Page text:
Tamarac to force neglectful homeowners to pay clean-up bills

Article Courtesy of The 

By Lisa Huriash

Published July 18, 2013


TAMARAC -- If the city had to clean up your blackened swimming pool, overgrown grass attracting rats and snakes, or the swarm of bees in the backyard, it will now make sure you pay for it.

Now, the city will add the cleanup fee to the property tax bill. 

This way, if an owner doesn't pay, a tax deed certificate is "sold" at auction. The homeowner could eventually lose their home if they refuse to pay their taxes, plus interest.

The move comes as the city has shelled out money to hire cleanup crews, only to place a lien on the property and wait years for the home to be sold to be able to collect. Or, the city loses their money outright when the homeowner eventually walks away, either through foreclosure or bankruptcy. 

The "nuisance abatement assessment" for 17 homes will vary from $289.91 to $1,113.57. 

Taxes get paid first, before the mortgage," said Mark Mason, the finance director.

Tamarac hopes to recover $8,600 in assessments. It's part of a growing trend: Sunrise, Hallandale Beach and West Palm Beach already tack the recuperation fees onto property tax bills. Hollywood approved this in February.

The nuisance assessment is part of Tamarac's proposed $47 million budget being ironed out now by commissioners. In the proposal, most residents will pay more in taxes. The tax rate will be slightly lower, but owners of single-family homes without homestead exemptions will pay about 4 percent more than last year because property values have increased. Owners of condos without homestead exemptions will see a jump of more than 9 percent. Owners with homestead exemptions for both houses and condos will see a spike of almost two percent.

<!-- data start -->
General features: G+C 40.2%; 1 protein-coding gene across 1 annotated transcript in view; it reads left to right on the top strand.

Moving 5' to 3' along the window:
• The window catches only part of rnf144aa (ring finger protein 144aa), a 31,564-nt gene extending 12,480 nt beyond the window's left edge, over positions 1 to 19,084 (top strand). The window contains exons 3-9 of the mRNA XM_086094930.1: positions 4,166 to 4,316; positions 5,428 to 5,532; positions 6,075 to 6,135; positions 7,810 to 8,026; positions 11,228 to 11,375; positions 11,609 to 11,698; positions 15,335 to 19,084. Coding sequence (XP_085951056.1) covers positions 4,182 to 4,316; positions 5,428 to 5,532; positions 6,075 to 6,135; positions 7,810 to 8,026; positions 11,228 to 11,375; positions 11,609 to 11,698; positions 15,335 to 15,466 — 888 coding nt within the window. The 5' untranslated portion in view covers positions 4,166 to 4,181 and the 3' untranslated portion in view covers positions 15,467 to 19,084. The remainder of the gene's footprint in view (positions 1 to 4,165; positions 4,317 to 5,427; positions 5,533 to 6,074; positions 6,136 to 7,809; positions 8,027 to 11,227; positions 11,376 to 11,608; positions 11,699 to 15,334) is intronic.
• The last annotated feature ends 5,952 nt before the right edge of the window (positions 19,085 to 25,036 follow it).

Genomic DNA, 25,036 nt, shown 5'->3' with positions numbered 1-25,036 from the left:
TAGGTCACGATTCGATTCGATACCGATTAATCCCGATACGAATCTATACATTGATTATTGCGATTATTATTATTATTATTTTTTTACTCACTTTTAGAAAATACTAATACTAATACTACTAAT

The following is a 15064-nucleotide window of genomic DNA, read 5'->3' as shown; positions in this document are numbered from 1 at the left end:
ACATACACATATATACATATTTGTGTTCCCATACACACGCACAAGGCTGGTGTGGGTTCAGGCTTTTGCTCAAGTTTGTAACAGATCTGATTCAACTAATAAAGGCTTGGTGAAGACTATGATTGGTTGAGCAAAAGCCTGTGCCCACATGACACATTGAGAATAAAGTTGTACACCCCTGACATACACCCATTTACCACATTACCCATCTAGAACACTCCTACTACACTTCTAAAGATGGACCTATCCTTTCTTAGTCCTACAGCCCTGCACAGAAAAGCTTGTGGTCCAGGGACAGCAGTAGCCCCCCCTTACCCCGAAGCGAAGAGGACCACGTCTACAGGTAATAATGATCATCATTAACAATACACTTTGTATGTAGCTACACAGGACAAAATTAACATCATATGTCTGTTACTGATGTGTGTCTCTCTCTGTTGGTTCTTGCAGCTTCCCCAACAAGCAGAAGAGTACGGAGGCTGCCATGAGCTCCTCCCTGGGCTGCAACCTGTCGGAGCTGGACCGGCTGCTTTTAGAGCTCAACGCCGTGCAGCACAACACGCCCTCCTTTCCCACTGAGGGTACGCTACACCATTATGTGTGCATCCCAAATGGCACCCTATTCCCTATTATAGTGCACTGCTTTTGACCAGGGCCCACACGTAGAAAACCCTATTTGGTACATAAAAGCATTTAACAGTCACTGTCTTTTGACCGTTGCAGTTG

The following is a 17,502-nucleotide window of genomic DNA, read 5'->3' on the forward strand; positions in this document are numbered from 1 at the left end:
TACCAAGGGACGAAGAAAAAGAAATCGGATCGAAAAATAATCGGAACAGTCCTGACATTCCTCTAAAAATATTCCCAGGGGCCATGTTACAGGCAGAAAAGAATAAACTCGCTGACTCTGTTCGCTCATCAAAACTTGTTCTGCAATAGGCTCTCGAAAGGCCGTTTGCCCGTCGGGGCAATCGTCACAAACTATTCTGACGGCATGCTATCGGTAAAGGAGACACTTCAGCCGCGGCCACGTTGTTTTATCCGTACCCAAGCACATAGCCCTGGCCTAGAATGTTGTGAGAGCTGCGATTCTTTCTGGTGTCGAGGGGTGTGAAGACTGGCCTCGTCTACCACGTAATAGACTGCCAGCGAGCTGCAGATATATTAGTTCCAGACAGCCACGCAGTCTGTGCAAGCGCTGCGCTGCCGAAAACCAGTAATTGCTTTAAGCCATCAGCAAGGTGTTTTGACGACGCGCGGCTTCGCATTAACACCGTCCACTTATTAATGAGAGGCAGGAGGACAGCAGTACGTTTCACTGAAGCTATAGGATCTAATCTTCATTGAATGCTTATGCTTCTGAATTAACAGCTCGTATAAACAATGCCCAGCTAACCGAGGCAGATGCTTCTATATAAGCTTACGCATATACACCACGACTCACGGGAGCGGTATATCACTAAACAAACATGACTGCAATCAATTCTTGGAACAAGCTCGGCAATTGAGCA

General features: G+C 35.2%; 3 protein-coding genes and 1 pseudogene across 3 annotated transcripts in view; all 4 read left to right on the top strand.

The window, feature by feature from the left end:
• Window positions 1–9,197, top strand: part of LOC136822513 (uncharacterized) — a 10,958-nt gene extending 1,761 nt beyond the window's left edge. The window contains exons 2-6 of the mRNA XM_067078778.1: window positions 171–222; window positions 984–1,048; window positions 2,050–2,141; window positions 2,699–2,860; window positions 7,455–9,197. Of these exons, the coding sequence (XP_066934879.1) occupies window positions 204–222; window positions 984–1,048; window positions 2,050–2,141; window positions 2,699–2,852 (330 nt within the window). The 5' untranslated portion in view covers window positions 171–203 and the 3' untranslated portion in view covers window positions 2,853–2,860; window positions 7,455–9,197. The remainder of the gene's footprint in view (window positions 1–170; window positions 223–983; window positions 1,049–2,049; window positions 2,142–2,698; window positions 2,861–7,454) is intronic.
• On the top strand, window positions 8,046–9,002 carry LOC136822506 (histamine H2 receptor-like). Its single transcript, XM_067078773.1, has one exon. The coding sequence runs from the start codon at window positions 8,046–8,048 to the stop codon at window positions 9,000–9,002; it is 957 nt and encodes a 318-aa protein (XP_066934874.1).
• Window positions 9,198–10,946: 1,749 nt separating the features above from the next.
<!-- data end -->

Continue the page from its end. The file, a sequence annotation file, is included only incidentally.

With the additional revenue, the city is planning projects for the upcoming two years, including: $3 million to replace a fire station on Commercial Boulevard; $450,000 for roof replacements on a second fire station and two other city buildings; almost $2 million to build a fire station on University Drive; $1.3 million to replace two fire engines and almost $400,000 for vehicle and equipment replacement.

The annual stormwater fee $121.80 per house or condo is going down to $110.33 and will now also go on the tax bill, not the water bill. "It's a better collection method," Mason said. "We do have delinquencies" with stormwater fee collections.

Water and wastewater rates will rise an estimated 6.75 percent; the final number will be determined later this month.

Other fees on the tax bill are staying the same: $273.75 a year for solid waste collection for single-family homeowners only, and $265 a year for fire service for all homeowners. 

Some perks are proposed to be restored in the upcoming year. The city is now planning on re-opening the parks on Mondays during federal holidays and school winter and spring vacations. In late 2010, as part of its budget cuts, all city parks were closed on Mondays. 

"We recognize people are off, kids are out of school," Mason said. "Having a place to go is a good thing."